The 27 turbines for the southern section will have an output at 3.8MW per turbine compared to the 3.6MW turbines that are being used for the northern section.

Pierre Pretorius says this 0.2 MW per turbine increase in capacity helps compensate for the slightly lower average wind speed these turbines will encounter as they will be positioned slightly lower on the hill side.

Mercury and Downer will work with Electrix to connect the power generated from the windfarm to the national grid via a transmission facility which is also currently under construction.

It is expected this wind farm will be completed and commissioned by mid next year.

Taranaki project

The other windfarm under construction is located near Patea in South Taranaki. It will have the tallest turbine towers erected in the country.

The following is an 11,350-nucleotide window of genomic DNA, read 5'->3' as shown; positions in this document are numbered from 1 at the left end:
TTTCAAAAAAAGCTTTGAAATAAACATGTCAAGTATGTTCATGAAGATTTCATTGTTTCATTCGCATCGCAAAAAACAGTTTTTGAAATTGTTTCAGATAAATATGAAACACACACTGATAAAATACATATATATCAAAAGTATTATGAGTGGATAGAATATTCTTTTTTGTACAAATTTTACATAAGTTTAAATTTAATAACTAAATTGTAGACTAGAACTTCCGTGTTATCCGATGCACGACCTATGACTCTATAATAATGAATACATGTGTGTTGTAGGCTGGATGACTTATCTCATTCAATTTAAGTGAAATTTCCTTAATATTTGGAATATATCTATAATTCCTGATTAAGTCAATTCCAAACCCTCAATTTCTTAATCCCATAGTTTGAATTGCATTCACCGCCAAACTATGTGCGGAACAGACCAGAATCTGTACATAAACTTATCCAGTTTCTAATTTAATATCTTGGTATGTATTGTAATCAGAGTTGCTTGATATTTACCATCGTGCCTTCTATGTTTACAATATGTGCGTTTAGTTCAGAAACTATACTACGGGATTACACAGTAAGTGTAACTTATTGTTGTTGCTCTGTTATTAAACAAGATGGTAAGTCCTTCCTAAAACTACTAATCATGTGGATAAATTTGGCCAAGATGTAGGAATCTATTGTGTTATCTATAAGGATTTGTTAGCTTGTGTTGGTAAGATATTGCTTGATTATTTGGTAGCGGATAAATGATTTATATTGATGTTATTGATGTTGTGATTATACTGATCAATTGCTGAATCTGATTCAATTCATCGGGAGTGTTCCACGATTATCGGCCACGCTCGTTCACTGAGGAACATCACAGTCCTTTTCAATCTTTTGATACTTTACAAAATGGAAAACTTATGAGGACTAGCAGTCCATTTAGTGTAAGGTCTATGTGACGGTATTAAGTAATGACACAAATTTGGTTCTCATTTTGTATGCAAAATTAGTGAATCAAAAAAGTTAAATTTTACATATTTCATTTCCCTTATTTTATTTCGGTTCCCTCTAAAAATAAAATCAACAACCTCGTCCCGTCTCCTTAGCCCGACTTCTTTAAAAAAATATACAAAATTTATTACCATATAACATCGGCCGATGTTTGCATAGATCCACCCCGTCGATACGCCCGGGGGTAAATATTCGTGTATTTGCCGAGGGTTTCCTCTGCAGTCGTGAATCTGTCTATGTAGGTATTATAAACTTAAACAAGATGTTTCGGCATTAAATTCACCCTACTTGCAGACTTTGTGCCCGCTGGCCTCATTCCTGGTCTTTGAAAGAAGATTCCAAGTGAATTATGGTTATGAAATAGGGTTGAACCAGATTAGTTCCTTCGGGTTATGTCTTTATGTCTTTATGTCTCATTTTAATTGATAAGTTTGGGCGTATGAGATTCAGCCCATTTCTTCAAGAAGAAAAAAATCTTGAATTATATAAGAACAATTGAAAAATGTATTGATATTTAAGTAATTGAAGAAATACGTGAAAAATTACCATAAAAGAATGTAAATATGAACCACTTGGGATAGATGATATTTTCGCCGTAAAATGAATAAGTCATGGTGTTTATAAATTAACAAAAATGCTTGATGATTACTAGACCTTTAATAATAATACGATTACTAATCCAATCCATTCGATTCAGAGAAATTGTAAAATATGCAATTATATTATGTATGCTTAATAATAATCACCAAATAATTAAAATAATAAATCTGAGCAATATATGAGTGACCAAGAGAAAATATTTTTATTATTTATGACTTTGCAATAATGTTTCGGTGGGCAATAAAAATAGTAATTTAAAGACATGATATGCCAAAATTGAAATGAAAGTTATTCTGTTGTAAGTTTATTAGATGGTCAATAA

The $277 million Waipipi Wind Farm development is being constructed by Waverley Wind Farms, a subsidiary of Tilt Renewables NZ with the groundwork contracted to Higgins Contractors.

The site covers 980 hectares of coastal farmland and will, when completed have 31, 4.3MW Seimens Gamesa turbines generating just over 133MW (enough to power 65,000 homes). Each tower will be 160 metres high and support a turbine and the rotor blades that are 130 metres in diameter.

As these turbine generators, hubs and rotor blades are larger than those used at Turitea a lessor number will be needed to generate the required power.

Pre-construction earthworks started in September last year and Higgins project manager, Jarrod Franklin-Browne, says the company has made significant progress with the earthworks despite the lockdown in March/April.

“We have completed the perimeter fencing, upgraded and widened 4.5 kilometres of road from SH3 to the site, and over 199,000 cubic metres of earthworks, which includes excavations for the tower foundations and 21 kilometres of haul roads,” he says.